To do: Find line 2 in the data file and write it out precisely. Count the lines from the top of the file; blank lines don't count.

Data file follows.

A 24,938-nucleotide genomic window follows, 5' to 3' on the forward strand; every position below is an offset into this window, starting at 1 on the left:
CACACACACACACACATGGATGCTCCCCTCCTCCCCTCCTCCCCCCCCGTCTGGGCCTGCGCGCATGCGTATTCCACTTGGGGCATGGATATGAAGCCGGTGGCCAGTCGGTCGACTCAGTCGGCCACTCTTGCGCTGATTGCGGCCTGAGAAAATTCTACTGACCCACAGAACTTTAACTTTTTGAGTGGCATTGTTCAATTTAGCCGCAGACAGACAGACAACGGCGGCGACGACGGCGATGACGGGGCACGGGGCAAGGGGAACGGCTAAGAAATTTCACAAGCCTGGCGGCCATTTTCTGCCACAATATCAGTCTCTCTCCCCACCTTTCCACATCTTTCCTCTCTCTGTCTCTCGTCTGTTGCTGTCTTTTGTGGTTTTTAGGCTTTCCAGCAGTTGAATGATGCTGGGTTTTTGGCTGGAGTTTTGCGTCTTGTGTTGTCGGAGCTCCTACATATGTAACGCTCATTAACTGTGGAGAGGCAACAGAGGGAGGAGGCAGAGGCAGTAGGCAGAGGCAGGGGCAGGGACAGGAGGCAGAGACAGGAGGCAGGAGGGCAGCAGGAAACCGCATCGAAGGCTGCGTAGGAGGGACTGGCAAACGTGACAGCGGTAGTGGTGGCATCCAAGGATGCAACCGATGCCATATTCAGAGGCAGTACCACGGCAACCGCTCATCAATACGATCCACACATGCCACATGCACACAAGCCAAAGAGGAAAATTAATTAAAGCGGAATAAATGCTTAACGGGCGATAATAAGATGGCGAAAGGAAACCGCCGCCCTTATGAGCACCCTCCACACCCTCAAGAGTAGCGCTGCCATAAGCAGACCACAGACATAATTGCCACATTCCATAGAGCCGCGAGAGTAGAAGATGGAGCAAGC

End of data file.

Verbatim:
CACACACACACACACATGGATGCTCCCCTCCTCCCCTCCTCCCCCCCCGTCTGGGCCTGCGCGCATGCGTATTCCACTTGGGGCATGGATATGAAGCCGGTGGCCAGTCGGTCGACTCAGTCGGCCACTCTTGCGCTGATTGCGGCCTGAGAAAATTCTACTGACCCACAGAACTTTAACTTTTTGAGTGGCATTGTTCAATTTAGCCGCAGACAGACAGACAACGGCGGCGACGACGGCGATGACGGGGCACGGGGCAAGGGGAACGGCTAAGAAATTTCACAAGCCTGGCGGCCATTTTCTGCCACAATATCAGTCTCTCTCCCCACCTTTCCACATCTTTCCTCTCTCTGTCTCTCGTCTGTTGCTGTCTTTTGTGGTTTTTAGGCTTTCCAGCAGTTGAATGATGCTGGGTTTTTGGCTGGAGTTTTGCGTCTTGTGTTGTCGGAGCTCCTACATATGTAACGCTCATTAACTGTGGAGAGGCAACAGAGGGAGGAGGCAGAGGCAGTAGGCAGAGGCAGGGGCAGGGACAGGAGGCAGAGACAGGAGGCAGGAGGGCAGCAGGAAACCGCATCGAAGGCTGCGTAGGAGGGACTGGCAAACGTGACAGCGGTAGTGGTGGCATCCAAGGATGCAACCGATGCCATATTCAGAGGCAGTACCACGGCAACCGCTCATCAATACGATCCACACATGCCACATGCACACAAGCCAAAGAGGAAAATTAATTAAAGCGGAATAAATGCTTAACGGGCGATAATAAGATGGCGAAAGGAAACCGCCGCCCTTATGAGCACCCTCCACACCCTCAAGAGTAGCGCTGCCATAAGCAGACCACAGACATAATTGCCACATTCCATAGAGCCGCGAGAGTAGAAGATGGAGCAAGC